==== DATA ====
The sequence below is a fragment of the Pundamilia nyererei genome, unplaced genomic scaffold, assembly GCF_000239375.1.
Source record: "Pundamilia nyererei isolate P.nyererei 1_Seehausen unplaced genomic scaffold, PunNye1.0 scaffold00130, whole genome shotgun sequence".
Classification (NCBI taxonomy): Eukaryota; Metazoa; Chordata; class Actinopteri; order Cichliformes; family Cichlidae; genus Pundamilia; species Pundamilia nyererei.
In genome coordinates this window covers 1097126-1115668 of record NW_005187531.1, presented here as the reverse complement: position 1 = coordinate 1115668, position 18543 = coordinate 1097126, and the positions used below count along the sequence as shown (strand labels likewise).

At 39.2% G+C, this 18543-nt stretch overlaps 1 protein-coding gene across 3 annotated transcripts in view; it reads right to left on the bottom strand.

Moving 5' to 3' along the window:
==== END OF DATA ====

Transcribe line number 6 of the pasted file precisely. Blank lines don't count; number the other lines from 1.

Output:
Moving 5' to 3' along the window: